How the media poratrays this is one thing but Smith’s privileged, snotty presumptions, thinking she/he can speak for us like this without having any clue what we are really thinking or feeling, is exactly the kind of crap that makes disabled people want to scream “STFU already!” to non-disabled people.

    Oh and plenty of non-disabled people already think we disabled people are dangerous and scary and don’t want to be around us. Why are you acting like they don’t? Never spent much time listening to disabled people, then? Jesus. What bullshit.

  2. Posted February 19, 2013 at 6:03 pm | Permalink

    Congratulations to s.e. smith for the great piece. I have been struggling a bit myself with this story because disability representations and violence against women are both issues that matter to me. I will admit is was a bit sad to see a disabled “hero” knocked off the pedestal, and simultaneously a relief to see someone who had perpetrated violence against women face legal punishment.

  3. Posted February 20, 2013 at 1:41 am | Permalink

    I learned this very lesson as a high schooler–that “disabled” does not mean “nice”. I was not popular, and so one of the people I spent time with was a kid from my neighborhood who had been hit by a car when he was 8 or so. The accident left him moving and speaking in a herky-jerky way. It was difficult to understand him, but after spending some time talking with him I came to the uncomfortable conclusion that he seemed like kind of a jerk. When I mentioned this to my mother, she told me that the guy had been kind of a jerk before the accident, that some people were just jerks.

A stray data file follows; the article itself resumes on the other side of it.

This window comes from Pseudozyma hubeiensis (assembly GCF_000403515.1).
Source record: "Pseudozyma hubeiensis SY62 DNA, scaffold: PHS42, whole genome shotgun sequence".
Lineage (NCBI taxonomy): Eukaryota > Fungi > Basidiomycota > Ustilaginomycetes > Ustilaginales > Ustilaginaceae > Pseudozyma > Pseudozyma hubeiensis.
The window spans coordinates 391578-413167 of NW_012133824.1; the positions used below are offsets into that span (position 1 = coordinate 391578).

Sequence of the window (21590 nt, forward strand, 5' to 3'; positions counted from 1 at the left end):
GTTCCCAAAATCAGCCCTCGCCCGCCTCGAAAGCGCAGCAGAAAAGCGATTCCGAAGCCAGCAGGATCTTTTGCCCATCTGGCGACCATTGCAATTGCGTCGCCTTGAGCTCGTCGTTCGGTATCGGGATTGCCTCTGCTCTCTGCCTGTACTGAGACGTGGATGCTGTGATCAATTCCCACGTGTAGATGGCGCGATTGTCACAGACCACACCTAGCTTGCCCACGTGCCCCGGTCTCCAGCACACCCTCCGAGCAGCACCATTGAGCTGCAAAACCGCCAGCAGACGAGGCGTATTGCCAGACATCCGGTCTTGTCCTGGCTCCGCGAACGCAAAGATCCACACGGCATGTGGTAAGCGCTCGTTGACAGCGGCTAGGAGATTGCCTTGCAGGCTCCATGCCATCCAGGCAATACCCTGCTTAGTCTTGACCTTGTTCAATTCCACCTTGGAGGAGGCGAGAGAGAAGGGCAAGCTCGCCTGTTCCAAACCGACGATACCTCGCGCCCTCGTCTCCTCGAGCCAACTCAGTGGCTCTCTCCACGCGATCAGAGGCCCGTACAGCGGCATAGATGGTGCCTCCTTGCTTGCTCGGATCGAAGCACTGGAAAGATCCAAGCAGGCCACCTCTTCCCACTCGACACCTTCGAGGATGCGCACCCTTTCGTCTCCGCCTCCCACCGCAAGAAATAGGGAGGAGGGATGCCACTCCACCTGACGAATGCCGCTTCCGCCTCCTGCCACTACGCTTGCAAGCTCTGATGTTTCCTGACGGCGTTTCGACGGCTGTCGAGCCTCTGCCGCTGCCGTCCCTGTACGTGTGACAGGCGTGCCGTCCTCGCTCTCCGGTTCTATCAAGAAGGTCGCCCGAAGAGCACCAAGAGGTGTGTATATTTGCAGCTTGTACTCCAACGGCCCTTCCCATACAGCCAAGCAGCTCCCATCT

On the other hand, I have more recently met a man who experienced a very similar accident at a similar age (although the trauma from his accident was worse–one arm doesn’t really move and one leg is shorter than the other, and his speech is even slower and more garbled). He turned out to be a truly delightful person, with an intense spirituality and very deep thoughts.

    Interestingly–maybe because I peruse a lot of feminist blogs and news sites–I know Reeva Steenkamp’s name, but I don’t know the name of her athlete “blade runner” boyfriend off the top of my head–Oscar something? So good work, feminist blogosphere!

  4. Posted February 20, 2013 at 2:02 pm | Permalink

    An ultimately good piece, but – “Full social integration to me means that disabled people are measured by their accomplishments and deed, not their disabilities.”

    I’ve seen more or less the same line in repeated in articles since Pistorius’s arrest and I’m not really comfortable with it. It sounds like yet another iteration of the conservative belief in meritocracy – “I don’t see race/gender/sexuality/disability: I judge you as individual!” – that refuses to take the possible influence of institutionalized chauvinism and denied privilege into consideration.

    I addressed it in more depth, a propos Pistorius, here:

    http://paintingonscars.wordpress.com/2013/02/17/the-people-you-meet-when-you-talk-about-human-suffering/